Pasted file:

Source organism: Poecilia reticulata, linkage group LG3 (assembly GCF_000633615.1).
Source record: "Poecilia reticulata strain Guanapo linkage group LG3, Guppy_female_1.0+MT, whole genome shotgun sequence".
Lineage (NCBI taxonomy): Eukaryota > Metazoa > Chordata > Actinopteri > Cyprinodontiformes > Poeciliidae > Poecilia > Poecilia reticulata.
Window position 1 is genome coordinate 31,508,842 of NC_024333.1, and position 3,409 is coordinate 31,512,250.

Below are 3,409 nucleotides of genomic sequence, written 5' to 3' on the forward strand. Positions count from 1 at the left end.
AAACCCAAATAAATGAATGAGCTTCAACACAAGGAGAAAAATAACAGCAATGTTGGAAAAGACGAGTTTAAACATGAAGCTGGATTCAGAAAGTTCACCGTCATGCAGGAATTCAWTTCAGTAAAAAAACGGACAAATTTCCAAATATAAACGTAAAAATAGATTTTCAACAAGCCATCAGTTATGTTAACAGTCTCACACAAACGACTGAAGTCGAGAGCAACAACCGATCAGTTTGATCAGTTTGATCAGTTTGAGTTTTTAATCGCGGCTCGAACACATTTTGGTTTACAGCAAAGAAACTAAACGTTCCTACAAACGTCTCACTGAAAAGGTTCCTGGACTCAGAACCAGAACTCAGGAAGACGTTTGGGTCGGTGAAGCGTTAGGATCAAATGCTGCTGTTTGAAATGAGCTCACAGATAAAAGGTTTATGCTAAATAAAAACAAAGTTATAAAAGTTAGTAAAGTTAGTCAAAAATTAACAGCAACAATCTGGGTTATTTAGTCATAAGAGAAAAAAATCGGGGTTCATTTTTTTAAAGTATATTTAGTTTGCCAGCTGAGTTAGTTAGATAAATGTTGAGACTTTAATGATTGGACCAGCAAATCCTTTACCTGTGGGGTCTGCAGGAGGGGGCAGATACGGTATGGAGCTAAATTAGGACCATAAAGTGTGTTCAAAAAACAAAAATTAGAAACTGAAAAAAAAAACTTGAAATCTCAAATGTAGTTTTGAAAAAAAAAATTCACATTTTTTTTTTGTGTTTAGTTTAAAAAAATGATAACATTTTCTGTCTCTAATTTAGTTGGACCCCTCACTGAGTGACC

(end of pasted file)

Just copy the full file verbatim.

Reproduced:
Source organism: Poecilia reticulata, linkage group LG3 (assembly GCF_000633615.1).
Source record: "Poecilia reticulata strain Guanapo linkage group LG3, Guppy_female_1.0+MT, whole genome shotgun sequence".
Lineage (NCBI taxonomy): Eukaryota > Metazoa > Chordata > Actinopteri > Cyprinodontiformes > Poeciliidae > Poecilia > Poecilia reticulata.
Window position 1 is genome coordinate 31,508,842 of NC_024333.1, and position 3,409 is coordinate 31,512,250.

Below are 3,409 nucleotides of genomic sequence, written 5' to 3' on the forward strand. Positions count from 1 at the left end.
AAACCCAAATAAATGAATGAGCTTCAACACAAGGAGAAAAATAACAGCAATGTTGGAAAAGACGAGTTTAAACATGAAGCTGGATTCAGAAAGTTCACCGTCATGCAGGAATTCAWTTCAGTAAAAAAACGGACAAATTTCCAAATATAAACGTAAAAATAGATTTTCAACAAGCCATCAGTTATGTTAACAGTCTCACACAAACGACTGAAGTCGAGAGCAACAACCGATCAGTTTGATCAGTTTGATCAGTTTGAGTTTTTAATCGCGGCTCGAACACATTTTGGTTTACAGCAAAGAAACTAAACGTTCCTACAAACGTCTCACTGAAAAGGTTCCTGGACTCAGAACCAGAACTCAGGAAGACGTTTGGGTCGGTGAAGCGTTAGGATCAAATGCTGCTGTTTGAAATGAGCTCACAGATAAAAGGTTTATGCTAAATAAAAACAAAGTTATAAAAGTTAGTAAAGTTAGTCAAAAATTAACAGCAACAATCTGGGTTATTTAGTCATAAGAGAAAAAAATCGGGGTTCATTTTTTTAAAGTATATTTAGTTTGCCAGCTGAGTTAGTTAGATAAATGTTGAGACTTTAATGATTGGACCAGCAAATCCTTTACCTGTGGGGTCTGCAGGAGGGGGCAGATACGGTATGGAGCTAAATTAGGACCATAAAGTGTGTTCAAAAAACAAAAATTAGAAACTGAAAAAAAAAACTTGAAATCTCAAATGTAGTTTTGAAAAAAAAAATTCACATTTTTTTTTTGTGTTTAGTTTAAAAAAATGATAACATTTTCTGTCTCTAATTTAGTTGGACCCCTCACTGAGTGACC